I enjoyed your post, and think there is much truth in it. Many a lovely moment at home is missed by those who are constantly craving to be 'somewhere else' and do 'something else.

I like the dress very much ~ is it for Christmas? Its nice to see the more Regency lines on this design. Long sleeves are very practical in the winter, I am not sure how Jane Austen's young heroines stayed warm! I suppose they wore a wrap or stole but even so...brrr!
Draughty English houses were not known for being snug!

A Happy Advent to you.

Lynn Maust said...

I love the new phrase you came up with..."housewife radio"...That is a perfect title!

Lydia said...

Alex, the Regency era dresses in Jane Austen stories had attachable long sleeves for colder weather, amd they wore long, warm wool coates in the Regency style like the dresses. You can see thse coats, sleeves, jackets and other warm things in the movies Persuasion, Pride and Prejudice (1980's version, and Sense a d Sensibility. Though the dresses may look thin a d cold, there were many layers of clothing that included woolens. They knew how to dress warmly.

Dawn, the dress will be worn at home for company, to church, the grocery store, and at home. My favorite thing to domis change into something nice after all the housework is done, and have afternoon tea.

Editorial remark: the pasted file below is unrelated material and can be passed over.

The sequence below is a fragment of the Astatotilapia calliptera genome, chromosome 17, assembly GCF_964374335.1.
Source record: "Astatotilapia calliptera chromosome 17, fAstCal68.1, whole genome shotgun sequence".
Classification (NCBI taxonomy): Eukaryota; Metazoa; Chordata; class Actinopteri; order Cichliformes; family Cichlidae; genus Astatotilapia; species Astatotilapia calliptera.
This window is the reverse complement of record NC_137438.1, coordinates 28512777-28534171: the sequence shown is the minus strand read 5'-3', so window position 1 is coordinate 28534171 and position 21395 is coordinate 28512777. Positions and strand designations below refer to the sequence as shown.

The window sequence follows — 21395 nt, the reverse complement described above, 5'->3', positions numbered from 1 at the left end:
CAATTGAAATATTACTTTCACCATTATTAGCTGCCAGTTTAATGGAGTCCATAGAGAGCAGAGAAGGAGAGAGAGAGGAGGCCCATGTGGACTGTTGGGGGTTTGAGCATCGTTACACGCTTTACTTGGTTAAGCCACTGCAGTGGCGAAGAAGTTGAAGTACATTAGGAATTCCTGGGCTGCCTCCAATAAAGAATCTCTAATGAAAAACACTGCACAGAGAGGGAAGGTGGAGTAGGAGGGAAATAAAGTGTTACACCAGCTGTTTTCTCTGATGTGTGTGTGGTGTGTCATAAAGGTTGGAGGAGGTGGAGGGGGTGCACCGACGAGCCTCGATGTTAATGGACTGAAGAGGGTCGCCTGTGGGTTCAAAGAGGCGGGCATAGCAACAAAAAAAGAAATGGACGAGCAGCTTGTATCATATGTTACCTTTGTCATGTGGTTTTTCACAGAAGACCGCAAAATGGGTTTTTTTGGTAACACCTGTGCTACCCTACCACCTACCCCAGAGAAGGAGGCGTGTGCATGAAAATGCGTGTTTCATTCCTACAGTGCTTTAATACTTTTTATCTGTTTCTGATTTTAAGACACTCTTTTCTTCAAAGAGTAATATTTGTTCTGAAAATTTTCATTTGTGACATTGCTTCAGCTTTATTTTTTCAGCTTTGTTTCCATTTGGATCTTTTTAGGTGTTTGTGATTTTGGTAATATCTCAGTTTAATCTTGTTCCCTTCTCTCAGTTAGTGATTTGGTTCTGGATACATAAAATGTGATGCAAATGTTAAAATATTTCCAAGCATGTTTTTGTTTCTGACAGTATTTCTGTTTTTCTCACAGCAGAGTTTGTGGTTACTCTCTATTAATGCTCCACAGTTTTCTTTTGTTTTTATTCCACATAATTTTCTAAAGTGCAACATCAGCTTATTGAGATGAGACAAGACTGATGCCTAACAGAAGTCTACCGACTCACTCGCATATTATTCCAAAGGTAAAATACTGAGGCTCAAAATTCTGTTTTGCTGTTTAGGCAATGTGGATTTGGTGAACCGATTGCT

BCronmiller said...

Very pretty dress!

I liked how you mentioned just being home to bring a bowl of soup to someone who is sick. It saddens me to not have the opportunity to be a home to give a bowl of soup during the daytime hours to my husband who have been battling a cold/flu for a two weeks now. My husband is in the process of having to leave the work force due to a physical disability.I would like your readers to know how blessed they are to be able to stay home and serve someone just with a bowl of homemade soup and perhaps a cup of tea. The role reversal of a wife who has to work because her husband can not, is a challenge for the man who feels he can no longer provide for his family. I've been a reader of your blog for many years. You continue to inspire me and still allow me to be a "homemaker" when I am at home.